Next we talked about Vitamin A, C and K that are all found in Zucchini and other vegetables. The students chopped and we sauted the vegetables together, using olive oil and flour to make a “rue” that would create a sauce that was light, flavorful and delicious. (Most restaurants make Pasta Priamvera with heavy cream, which adds lots of fat and calories, but mine has a special twist using vegetable stock and freshly grated Parmesan)
As they ate the pasta dish they had worked hard on making I heard shouts of “This is good!” and “I’m gonna make this at home!”
And guess what?
They made it at home! I gave them a copy of the recipe and heard back from my contact at the school they had made this pasta dish for their families. Parents were impressed and we’ll be back in January for more workshops.
One And A Half Years In The Making
Compare this moment to March 2020, when we taught our last in-person culinary workshop. In February 2020, we were teaching 2,000 students a week at over 160 schools in Southern California, from Los Angeles to San Diego.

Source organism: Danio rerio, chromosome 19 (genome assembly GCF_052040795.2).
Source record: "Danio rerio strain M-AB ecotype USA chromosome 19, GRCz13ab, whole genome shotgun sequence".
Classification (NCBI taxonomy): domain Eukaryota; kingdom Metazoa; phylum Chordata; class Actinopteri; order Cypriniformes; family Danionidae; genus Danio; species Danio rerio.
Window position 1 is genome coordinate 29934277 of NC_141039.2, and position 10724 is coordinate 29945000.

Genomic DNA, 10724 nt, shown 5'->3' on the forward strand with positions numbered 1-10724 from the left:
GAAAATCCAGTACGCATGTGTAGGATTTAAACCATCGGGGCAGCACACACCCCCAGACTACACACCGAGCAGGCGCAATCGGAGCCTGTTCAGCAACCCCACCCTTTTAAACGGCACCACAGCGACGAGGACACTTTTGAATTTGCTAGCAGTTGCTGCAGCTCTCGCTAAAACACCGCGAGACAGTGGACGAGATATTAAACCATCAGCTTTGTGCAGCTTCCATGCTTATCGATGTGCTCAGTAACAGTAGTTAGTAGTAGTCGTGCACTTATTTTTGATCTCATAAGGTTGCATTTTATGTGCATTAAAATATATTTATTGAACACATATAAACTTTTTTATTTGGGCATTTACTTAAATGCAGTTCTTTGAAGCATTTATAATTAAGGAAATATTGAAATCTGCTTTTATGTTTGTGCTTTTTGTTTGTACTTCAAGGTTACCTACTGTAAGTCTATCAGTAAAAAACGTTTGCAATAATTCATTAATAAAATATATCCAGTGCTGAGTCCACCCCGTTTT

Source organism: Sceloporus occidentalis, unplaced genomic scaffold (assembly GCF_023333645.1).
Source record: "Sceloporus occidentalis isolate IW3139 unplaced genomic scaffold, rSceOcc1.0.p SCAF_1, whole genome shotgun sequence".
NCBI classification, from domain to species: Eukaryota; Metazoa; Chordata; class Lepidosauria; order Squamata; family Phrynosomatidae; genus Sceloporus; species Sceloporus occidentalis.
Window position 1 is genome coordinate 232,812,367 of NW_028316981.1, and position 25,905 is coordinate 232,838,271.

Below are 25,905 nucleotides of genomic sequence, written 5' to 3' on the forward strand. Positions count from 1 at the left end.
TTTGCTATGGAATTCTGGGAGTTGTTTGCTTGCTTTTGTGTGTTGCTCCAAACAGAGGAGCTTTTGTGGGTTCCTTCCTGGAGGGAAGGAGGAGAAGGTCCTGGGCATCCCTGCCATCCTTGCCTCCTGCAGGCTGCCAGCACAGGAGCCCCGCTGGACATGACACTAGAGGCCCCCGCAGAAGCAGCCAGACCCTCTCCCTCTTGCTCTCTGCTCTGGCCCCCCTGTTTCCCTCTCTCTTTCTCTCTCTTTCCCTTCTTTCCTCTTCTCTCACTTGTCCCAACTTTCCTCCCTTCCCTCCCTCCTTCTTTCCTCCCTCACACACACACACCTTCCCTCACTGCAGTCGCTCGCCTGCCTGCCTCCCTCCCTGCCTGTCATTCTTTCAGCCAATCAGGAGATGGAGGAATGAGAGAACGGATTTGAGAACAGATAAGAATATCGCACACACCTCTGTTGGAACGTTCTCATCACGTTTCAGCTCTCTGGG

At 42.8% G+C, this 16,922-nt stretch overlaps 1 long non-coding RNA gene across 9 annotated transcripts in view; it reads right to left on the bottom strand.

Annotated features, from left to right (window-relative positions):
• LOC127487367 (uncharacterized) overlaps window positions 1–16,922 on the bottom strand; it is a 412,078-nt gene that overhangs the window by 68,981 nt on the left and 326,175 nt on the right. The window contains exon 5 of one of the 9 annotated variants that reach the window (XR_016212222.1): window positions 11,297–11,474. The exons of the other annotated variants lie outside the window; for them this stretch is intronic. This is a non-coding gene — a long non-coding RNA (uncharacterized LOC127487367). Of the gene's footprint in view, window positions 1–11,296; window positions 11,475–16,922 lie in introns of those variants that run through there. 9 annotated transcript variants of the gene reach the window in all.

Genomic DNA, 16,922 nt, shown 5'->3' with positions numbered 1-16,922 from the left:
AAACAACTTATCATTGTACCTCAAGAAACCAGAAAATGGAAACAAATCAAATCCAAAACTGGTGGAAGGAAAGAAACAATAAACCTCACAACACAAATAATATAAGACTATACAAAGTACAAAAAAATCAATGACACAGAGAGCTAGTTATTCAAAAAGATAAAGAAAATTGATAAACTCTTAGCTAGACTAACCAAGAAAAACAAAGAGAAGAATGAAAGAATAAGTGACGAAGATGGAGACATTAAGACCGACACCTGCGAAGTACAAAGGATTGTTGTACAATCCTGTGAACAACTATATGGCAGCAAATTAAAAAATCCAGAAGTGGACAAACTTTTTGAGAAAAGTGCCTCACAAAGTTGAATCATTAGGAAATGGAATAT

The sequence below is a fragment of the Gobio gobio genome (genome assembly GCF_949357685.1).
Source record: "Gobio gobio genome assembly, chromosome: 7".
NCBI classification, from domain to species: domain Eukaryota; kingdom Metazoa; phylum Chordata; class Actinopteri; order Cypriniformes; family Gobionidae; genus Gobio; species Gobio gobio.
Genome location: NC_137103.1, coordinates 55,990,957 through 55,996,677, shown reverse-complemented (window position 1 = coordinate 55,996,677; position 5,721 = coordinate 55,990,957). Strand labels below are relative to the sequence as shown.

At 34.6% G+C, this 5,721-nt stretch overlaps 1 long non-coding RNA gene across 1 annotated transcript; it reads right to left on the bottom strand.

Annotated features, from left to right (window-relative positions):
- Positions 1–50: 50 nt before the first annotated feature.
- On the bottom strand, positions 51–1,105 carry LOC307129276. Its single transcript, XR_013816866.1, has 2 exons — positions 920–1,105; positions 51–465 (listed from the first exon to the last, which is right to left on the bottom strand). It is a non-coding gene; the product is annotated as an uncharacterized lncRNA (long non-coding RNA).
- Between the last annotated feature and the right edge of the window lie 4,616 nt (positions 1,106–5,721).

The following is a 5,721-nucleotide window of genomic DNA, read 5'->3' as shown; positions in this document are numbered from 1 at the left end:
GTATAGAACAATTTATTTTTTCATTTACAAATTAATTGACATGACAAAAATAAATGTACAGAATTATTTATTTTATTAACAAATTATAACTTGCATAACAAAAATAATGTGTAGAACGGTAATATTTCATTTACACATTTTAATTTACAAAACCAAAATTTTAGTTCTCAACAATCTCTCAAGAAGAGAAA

I felt land-locked to California, as we were only able to hire and train local Chef teachers to service the clients. But that would change soon!
When the Pandemic hit, schools closed and the word on the street was that this would only be for a month or two. As we all know, this continued for the rest of the school year, summer and the following Fall session.
LIFT Enrichment pivoted to virtual culinary workshops (which you can experience! Just go to www.liftenrichment.com and you’ll see our upcoming Winter 2022 session) and that opened up new possibilities.
We could teach anyone in any state!
Parents could experience the cooking class WITH their kids in the comfort of their living room.
Plus, students liked that they got to cook the entire meal from start to finish, as opposed to just doing one part of a group lesson.